3. Steep Slope Rollovers
Steep slope rollovers by SUVs often occur in off-road environments. As the driver slowly navigates the car downhill, they may misjudge the slope’s steepness when making a turn. When this happens, it’s easy for the vehicle to topple and roll downhill.
In other situations, the vehicle can topple over if the slope is too steep going uphill. As the steepness increases, the center of gravity will be higher, and the car can fall backward.
4. Sideway Skid Rollovers
In some cases, the rear tires of your SUV may lose traction, causing the vehicle to skid. This is called fishtailing, and it can cause the vehicle to hit roadside barriers or curb, leading to a rollover. Such accidents often occur when the roads are wet or icy.
How to Prevent and Survive SUV Rollover Accidents
While SUVs have a higher likelihood of rolling over, drivers can operate them safely. And, over the years, manufacturers have made significant improvements in SUV designs, improving stability and decreasing the chances of rolling over. Furthermore, you can take measures to reduce the risk of rolling over and the severity of injuries after an accident.
1. Wear a Seatbelt
One of the simplest yet highly effective ways of reducing the severity of injuries during accidents is to wear a seat belt. This is especially so with SUV rollovers as there is a correlation between severe injuries and a failure to wear safety belts. If your SUV rolls over while you are not wearing a seatbelt, you are likely to get tossed around, and possibly ejected from, the vehicle. You may collide with the vehicle’s body or be crushed by it if you are ejected.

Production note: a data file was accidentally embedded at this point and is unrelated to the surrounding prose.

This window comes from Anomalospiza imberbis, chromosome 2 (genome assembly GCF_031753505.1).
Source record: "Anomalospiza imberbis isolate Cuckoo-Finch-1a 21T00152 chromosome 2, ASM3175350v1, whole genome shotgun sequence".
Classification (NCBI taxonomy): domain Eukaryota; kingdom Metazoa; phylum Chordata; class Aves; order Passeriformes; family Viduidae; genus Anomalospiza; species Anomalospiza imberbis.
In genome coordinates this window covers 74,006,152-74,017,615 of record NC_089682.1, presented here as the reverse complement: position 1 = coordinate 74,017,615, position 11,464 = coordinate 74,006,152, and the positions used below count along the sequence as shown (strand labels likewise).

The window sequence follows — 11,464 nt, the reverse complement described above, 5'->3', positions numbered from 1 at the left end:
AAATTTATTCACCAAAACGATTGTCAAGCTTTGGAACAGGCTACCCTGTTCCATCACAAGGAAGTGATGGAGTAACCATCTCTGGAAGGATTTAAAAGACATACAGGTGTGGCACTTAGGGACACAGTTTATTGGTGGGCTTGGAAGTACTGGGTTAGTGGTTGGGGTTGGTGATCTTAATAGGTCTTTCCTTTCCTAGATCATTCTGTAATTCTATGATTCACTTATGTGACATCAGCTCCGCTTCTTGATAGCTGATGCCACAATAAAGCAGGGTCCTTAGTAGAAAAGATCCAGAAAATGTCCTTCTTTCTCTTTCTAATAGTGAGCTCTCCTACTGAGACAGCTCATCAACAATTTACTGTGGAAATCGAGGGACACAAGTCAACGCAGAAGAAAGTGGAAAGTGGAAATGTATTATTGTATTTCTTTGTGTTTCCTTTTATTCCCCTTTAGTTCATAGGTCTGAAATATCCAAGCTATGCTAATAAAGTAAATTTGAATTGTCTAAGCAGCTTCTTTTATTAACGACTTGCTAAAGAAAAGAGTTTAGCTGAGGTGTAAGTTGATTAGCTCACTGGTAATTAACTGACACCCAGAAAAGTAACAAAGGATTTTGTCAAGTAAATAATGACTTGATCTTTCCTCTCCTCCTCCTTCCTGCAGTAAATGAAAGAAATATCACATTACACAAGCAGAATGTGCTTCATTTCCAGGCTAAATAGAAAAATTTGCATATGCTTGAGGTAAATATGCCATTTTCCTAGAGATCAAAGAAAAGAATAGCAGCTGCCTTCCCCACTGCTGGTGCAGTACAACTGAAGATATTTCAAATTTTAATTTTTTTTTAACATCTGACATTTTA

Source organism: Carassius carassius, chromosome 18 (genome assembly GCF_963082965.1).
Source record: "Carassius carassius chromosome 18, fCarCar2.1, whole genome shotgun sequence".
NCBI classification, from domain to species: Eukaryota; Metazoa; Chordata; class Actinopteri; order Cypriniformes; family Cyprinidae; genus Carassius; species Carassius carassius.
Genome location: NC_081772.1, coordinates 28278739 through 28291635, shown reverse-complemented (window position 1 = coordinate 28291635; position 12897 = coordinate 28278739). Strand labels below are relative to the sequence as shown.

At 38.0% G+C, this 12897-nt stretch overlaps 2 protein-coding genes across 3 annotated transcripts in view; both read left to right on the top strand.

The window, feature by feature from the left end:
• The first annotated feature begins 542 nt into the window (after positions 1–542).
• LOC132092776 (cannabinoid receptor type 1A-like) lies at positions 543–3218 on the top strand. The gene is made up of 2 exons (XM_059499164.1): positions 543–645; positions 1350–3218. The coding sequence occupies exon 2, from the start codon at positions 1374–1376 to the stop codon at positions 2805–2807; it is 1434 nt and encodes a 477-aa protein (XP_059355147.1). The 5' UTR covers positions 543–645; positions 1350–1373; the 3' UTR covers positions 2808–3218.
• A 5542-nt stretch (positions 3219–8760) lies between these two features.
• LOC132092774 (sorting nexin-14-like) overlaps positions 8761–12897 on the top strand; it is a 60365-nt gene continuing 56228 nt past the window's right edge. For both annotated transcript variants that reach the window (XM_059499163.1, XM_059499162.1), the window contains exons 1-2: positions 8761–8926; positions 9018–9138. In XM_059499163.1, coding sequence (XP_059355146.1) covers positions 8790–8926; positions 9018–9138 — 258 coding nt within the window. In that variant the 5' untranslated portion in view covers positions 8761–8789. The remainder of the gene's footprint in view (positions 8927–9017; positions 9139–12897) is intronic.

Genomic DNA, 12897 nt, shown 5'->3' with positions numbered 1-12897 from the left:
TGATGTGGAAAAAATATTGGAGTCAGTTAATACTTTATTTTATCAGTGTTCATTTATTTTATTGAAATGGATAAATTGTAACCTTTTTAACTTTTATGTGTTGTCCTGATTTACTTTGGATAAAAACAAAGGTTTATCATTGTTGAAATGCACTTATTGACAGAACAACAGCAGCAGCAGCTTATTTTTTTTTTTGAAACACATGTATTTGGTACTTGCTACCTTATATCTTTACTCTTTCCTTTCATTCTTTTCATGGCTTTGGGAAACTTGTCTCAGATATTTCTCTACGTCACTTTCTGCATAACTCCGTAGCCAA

2. Choose a Newer Model
In recent years, SUV rollover accidents and fatalities have been reducing. Though several factors contribute to this trend, design improvements are key. Over the years, SUV manufacturers have been consistently working on improvements to make the vehicles safer. These include design adjustments to make the vehicles more stable and adding side-curtain airbags. One especially important factor to consider when choosing an SUV is the distance between the back tires. The longer this distance, the more stable your vehicle will be.
3. Understand the Vehicle You Are Driving
Different sized vehicles require different handling. As such, you shouldn’t expect to drive your SUV the same way you would a smaller passenger vehicle, like a sedan. Since SUVs have a higher center of gravity than smaller passenger vehicles, they tend to lose balance much easier. This means you must handle an SUV more carefully for example you should not take turns as quickly and sharply as you would in a smaller vehicle.
When you first start driving an SUV, take it slow for a few days and weeks to get used to how the balance shifts. This will also allow you to understand how the vehicle responds when you steer, accelerate, and brake.
4. Check the Tires Regularly
Because an SUV’s high center of gravity can easily shift, they are more susceptible to losing balance. Therefore, one of the main things you can do to ensure your safety is to reduce destabilizing factors. Under-inflated or unevenly inflated tires are one such destabilizing factor. Having one tire that’s not inflated to the ideal pressure throws off the car’s balance. Ensure that all your tires are always in peak condition and inflated according to the manufacturer’s recommendation.
Check the inflation pressure of your SUV tires regularly. If one of the tires gets damaged, replace it with a tire similar to the original set.
5. Do Not Overload
SUVs are big and powerful vehicles that have ample space. This makes it easy to load a lot of things in or on top of the car. How heavily and where you load an SUV can have a considerable impact on its stability. For example, it is best to avoid packing things on the roof, as that will raise the car’s center of gravity even further, increasing the chances of a rollover.
Preferably, you should pack your load inside the car. Place the heaviest items should go on the floor, as close to the center of the vehicle and as far away from the tailgate as possible.